Peterbilt at CES
Peterbilt displayed a Level 4 autonomous truck at CES 2018. (Photo: Neil Abt/Fleet Owner)

Autonomous trucks from TuSimple, Peterbilt attract attention at CES show

LAS VEGAS – Situated not far from many of the eye-catching concept passenger cars in the North Hall at the Las Vegas Convention Center was one vehicle that literally stood above them all.

TuSimple, a Chinese company founded in 2015, used the CES 2018 show to present its Level 4 autonomous truck technology on a Class 8 truck to the general public for the first time.

TuSimple has conducted more than 10,000 miles of autonomous truck testing in Arizona. (Photo: Neil Abt/Fleet Owner)

"CES is the perfect platform for spotlighting our latest [Level 4] trucks, unveiling new collaborations with Nvidia and Peterbilt [Motors] and introducing our executive team," Mo Chen, CEO of TuSimple, said in a statement.

The Peterbilt truck on display was one of three the company has already started testing in Arizona, product consultant Xiaoling Han told Fleet Owner at TuSimple’s booth.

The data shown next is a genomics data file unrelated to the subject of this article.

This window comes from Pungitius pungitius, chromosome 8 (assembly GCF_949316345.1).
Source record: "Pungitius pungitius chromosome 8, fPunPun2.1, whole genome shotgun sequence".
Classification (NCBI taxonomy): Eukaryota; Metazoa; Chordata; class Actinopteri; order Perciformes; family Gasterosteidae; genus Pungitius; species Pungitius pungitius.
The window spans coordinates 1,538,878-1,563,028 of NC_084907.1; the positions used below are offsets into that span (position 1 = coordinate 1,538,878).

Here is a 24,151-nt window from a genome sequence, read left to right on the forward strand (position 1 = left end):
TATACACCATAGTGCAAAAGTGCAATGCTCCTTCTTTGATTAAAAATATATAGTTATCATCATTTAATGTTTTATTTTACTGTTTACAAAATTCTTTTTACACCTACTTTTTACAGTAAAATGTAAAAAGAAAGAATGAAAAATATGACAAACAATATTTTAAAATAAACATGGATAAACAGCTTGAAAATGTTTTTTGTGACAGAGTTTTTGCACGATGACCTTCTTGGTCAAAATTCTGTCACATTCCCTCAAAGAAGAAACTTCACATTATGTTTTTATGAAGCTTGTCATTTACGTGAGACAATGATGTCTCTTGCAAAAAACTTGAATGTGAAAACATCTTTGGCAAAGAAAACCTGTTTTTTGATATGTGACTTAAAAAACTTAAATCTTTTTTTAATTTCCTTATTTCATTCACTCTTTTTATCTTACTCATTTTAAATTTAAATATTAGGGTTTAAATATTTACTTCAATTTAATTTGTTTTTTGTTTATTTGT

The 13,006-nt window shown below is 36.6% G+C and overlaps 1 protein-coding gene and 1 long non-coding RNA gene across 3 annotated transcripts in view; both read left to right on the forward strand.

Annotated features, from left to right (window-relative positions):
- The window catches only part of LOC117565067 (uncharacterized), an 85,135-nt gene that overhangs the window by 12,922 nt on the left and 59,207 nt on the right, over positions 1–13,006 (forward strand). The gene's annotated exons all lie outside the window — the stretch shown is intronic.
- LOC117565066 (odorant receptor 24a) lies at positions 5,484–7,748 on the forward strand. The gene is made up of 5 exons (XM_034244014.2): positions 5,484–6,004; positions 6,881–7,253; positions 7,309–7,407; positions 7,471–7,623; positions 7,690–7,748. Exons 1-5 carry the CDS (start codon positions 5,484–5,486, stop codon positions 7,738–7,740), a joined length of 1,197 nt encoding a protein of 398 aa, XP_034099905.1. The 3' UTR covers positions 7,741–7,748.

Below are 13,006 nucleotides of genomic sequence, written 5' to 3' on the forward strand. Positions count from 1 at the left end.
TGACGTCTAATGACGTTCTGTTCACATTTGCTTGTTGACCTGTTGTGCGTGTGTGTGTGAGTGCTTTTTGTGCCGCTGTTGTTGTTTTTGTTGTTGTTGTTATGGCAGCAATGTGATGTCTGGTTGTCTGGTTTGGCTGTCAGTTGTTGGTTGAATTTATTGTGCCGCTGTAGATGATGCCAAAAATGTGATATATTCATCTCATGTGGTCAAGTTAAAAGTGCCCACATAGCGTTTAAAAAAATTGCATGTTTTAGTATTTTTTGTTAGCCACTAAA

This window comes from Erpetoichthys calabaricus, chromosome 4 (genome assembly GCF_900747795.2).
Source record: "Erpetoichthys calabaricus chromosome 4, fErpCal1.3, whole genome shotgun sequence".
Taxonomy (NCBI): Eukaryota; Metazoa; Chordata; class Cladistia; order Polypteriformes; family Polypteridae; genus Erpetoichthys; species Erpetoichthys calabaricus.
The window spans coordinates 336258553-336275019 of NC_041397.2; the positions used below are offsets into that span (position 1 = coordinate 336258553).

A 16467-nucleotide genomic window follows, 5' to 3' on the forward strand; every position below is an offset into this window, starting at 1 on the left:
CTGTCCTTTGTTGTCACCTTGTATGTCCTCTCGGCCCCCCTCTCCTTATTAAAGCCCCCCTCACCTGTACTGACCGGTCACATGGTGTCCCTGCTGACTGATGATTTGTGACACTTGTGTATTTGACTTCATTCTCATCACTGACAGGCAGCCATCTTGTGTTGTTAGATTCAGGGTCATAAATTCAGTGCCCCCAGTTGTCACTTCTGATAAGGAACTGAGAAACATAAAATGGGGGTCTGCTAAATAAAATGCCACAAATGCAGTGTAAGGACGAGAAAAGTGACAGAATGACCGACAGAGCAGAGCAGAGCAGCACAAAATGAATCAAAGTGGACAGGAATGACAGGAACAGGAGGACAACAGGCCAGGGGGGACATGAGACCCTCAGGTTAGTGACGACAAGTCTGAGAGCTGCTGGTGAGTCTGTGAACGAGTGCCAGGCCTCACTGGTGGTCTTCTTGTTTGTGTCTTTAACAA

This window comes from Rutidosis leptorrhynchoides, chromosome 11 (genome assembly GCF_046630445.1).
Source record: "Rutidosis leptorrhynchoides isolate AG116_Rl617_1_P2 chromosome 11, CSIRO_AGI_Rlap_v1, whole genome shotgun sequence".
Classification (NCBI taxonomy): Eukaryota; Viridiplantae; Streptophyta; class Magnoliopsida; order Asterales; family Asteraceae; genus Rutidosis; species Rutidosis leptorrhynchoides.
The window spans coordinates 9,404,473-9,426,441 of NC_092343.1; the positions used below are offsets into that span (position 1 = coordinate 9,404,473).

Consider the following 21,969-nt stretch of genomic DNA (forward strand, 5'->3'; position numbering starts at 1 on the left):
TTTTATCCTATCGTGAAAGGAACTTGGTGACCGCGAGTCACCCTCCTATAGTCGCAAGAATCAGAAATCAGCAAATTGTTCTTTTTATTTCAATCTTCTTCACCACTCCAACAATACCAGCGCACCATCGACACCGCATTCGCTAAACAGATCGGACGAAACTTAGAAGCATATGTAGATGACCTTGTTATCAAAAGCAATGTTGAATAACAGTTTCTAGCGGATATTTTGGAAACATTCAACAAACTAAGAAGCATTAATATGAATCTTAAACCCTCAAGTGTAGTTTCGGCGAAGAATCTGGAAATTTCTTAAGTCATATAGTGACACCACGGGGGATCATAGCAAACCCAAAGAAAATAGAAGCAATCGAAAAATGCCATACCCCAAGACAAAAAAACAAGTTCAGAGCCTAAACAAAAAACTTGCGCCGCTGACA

For attendees that ventured outside to PACCAR’s exhibit space in Central Plaza, they had the chance to see another Level 4 autonomous truck – this one developed by Peterbilt on a model 579.

Company spokesman Nick Smith said it is the first time any truck manufacturer exhibited at the CES show, best known for the latest in consumer electronics. (Editor’s note: Check back next week an in-depth look into the trucking industry’s growing footprint at CES.)

The Peterbilt truck displays the Aptiv driver fatigue and distraction monitoring system. (Photo: Neil Abt/Fleet Owner)

While Peterbilt was not planning any self-driving demonstrations during CES, those who climbed behind the wheel were able to experience the driver fatigue and distraction monitoring system from Aptiv, which was recently spun-off by Delphi Automotive.

The Peterbilt truck was parked next to a Kenworth T680 equipped with a hydrogen fuel cell. PACCAR’s booth also promoted its new Innovation Center in Sunnyvale, CA.

Meanwhile, TuSimple’s Han said the three autonomous Peterbilt trucks have successfully traveled about 10,000 miles between Phoenix and Tucson, AZ. By the end of 2018, TuSimple hopes to expand the fleet to 10 trucks, which will include other truck makers.

The company’s U.S. operations are based out of San Diego, and this past July it established a testing facility in Arizona. TuSimple has built a similar truck fleet in China, where real-world testing is also underway. An in-cab video of the testing in China was continually streamed at the booth.

The company has said it hopes to introduce autonomous trucking services into the market as soon as 2019. 

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